Originally posted by: muskygirl on 11/17/2006 4:23:40 PM
Wisconsin deer hunting season opens Saturday
Robert Imrie, Associated Press
Last update: November 15, 2006 â€“ 4:58 PM
Wisconsin deer hunting season opens Saturday
WAUSAU, Wis. â€” If hunters feel pressure to shoot beloved whitetail does heading into Saturday's opening of the tradition-steeped deer hunt in Wisconsin, that's just fine with state wildlife managers.
It's a season hunters say they wanted â€” and they promised would also trim the size of a burgeoning deer herd that's grown so steadily that Wisconsin has killed more deer in the past decade than any other state.
What looms if enough antlerless deer â€” does and young bucks â€” aren't killed is more state regulations requiring hunters to do it.
"It is put up or shut up right now. We need to make good on this if we want to keep it for years into the future," said Ed Harvey, a Sheboygan area deer hunter and chairman of the Wisconsin Conservation Congress, an influential group of hunters and anglers. "Hopefully, hunters have gotten the message. They should be feeling a lot of pressure because the pressure is being put on."
The nine-day season for more than 600,000 gun hunters opens just before sunrise Saturday. The Department of Natural Resources estimates 1.5 million to 1.7 million deer roam the fields and woods â€” about the same as a year ago when archers and gun hunters killed nearly 468,000 deer, the sixth best season in history.
Still, the herd is far bigger than wildlife managers want. The goal is 1.1 million deer heading into fall.
Last year, the attention going into the deer hunt was far different. It was the first season after a Southeast Asian hunter shot and killed six white hunters after being caught trespassing in the woods of northern Wisconsin's Sawyer County, exposing racial tensions.
Unease and fear hung over the hunt, and there was evidence some Hmong hunters sat out the season, said Karl Brooks, the DNR's deputy chief of law enforcement.
Unlike last fall, no radio and TV announcements focusing on trespassing and landowner rights â€” some of the issues underlying the fatal shootings â€” are being run this year, Brooks said.
In the latest strategy to use hunters to significantly shrink the whitetail herd, the DNR scrapped a four-day antlerless-only gun season in October in areas with too many deer because hunters disliked it. It instead established a four-day antlerless-only season Dec. 7-11 throughout the state.
Here's the pressure:
If hunters don't kill enough antlerless deer this fall â€” ideally two antlerless deer for every buck shot â€” the October gun hunt would return next year and more deer management units would be designated "earn-a-buck," meaning hunters would have to shoot an antlerless deer to shoot a more coveted buck.
This year, 21 of the state's roughly 130 deer management units have that designation, which Harvey said no hunter likes either. That could grow to 38 next year, or roughly half of the state, unless the new arrangement works, said Keith Warnke, a DNR deer ecologist.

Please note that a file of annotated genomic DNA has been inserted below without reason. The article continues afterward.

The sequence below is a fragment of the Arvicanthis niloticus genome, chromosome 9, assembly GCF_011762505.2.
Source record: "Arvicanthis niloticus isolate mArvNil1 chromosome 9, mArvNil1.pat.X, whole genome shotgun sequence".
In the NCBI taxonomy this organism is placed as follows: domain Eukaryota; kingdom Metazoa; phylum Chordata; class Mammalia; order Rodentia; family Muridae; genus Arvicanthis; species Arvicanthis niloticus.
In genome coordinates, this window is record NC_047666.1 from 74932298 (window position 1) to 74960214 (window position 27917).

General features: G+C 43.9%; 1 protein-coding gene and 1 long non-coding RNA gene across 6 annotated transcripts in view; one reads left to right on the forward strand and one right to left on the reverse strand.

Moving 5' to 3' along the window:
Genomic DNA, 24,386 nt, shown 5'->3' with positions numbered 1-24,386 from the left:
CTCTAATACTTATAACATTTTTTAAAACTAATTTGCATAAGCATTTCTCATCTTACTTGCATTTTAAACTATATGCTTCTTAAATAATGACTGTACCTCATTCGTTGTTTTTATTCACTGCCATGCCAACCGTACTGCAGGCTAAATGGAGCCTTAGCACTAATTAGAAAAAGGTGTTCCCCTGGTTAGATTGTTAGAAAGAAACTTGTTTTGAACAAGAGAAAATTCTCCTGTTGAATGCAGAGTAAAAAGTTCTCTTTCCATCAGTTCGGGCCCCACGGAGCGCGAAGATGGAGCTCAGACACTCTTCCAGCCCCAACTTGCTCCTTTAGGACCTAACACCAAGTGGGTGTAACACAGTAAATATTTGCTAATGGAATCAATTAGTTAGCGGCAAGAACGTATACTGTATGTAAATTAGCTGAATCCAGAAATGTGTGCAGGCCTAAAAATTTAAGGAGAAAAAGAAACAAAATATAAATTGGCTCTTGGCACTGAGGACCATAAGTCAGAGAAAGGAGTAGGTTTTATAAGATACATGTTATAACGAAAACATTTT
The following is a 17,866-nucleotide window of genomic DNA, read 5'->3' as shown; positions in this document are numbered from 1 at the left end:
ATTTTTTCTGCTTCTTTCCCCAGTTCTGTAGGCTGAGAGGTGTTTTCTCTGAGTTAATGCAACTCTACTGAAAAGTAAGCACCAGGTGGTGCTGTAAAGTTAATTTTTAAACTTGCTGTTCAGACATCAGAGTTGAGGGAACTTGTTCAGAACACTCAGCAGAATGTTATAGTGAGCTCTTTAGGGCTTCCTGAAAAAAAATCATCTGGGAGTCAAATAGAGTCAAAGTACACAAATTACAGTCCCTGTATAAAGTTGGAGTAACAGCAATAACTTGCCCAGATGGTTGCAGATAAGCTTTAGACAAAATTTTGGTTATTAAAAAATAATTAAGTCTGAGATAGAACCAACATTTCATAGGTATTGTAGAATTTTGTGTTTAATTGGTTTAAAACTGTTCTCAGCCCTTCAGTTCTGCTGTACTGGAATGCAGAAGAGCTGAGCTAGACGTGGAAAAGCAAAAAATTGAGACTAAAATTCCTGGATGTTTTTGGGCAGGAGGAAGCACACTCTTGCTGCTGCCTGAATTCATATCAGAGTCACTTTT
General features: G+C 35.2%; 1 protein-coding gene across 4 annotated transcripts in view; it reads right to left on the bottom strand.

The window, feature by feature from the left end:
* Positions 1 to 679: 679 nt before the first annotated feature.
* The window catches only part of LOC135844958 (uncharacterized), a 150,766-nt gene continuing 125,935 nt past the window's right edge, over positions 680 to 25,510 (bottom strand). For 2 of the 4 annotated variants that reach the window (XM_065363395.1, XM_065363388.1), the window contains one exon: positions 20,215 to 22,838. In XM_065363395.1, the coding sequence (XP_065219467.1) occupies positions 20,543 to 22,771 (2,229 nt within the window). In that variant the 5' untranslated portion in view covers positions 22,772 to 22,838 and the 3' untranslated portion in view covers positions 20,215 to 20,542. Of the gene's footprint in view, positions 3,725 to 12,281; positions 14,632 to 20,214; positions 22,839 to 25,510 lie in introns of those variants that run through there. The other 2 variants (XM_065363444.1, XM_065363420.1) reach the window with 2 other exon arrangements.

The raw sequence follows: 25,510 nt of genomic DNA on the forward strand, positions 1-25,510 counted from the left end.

Mark Binkowski, a 50-year-old deer hunter from Wausau who hunts on 160 acres in an earn-a-buck zone in eastern Marathon County, figures half the hunters won't kill an antlerless deer voluntarily. He would shoot a big doe but not a little one, he said.
"I have two guys I hunt with who have to shoot does (because of earn-a-buck) and they are not too happy about it," he said. "I don't think there is that many deer. Now you are lucky if you see a buck all season."
Over the past decade, Wisconsin archery and gun hunters have killed an average of 465,000 deer each year â€” the highest average in the country, Warnke said. Michigan ranks a close second and Pennsylvania is third.
Wisconsin holds the record for most deer killed in a single year â€” 616,000 in 2000. Michigan holds the next two spots â€” 545,000 in 1999 and 542,000 in 2001, Warnke said.
Despite that hunting success, Wisconsin's herd keeps reproducing itself to unwanted levels, the DNR says.
The October hunt began in 1996 and was unprecedented for modern times. DNR records showed there had been no gun hunting of deer in Wisconsin in October since the late 1800s.
It was a response to the problems that an overpopulated deer herd creates â€” loss of farmers crops', too many car-deer collisions and an unbalanced ecosystem.
But hunters didn't like it, in part because of their love for the traditional November gun season starting just before Thanksgiving, Warnke said.
So the DNR created a hunt this fall that hunters say more closely maintains the traditions and rekindles the excitement of opening day, and gives them more leeway to shoot does.
Tom Heberlein of Lodi, a retired University of Wisconsin rural sociology professor who hunts and has written numerous papers about hunting's future, is not convinced hunters will voluntarily kill antlerless deer, disputing some game managers, including Warnke, who believe the state's hunting culture has changed.
"You ask them why they hunt. And I have never had one say to me, 'I hunt to be a wildlife manager. I hunt to control the herd,"' he said. "They hunt for social reasons. They hunt for reasons of being in nature. They hunt for reasons of personal achievement. But hunters have never thought of themselves as wildlife managers or herd managers."
For example, Heberlein said, the DNR has failed to dramatically reduce the deer population in areas of southern Wisconsin where chronic wasting disease was discovered nearly five years ago.
"About every program they have come up with has not fit with the culture and tradition of deer hunting," he said. "These game managers have their hands tied."
Sharon Rogalski, who owns Bow Hunters Shop in Black Creek in Outagamie County, said many hunters don't like to shoot does, and she, too, is convinced most hunters won't do it voluntarily.
"They all like to have those nice horns," she said.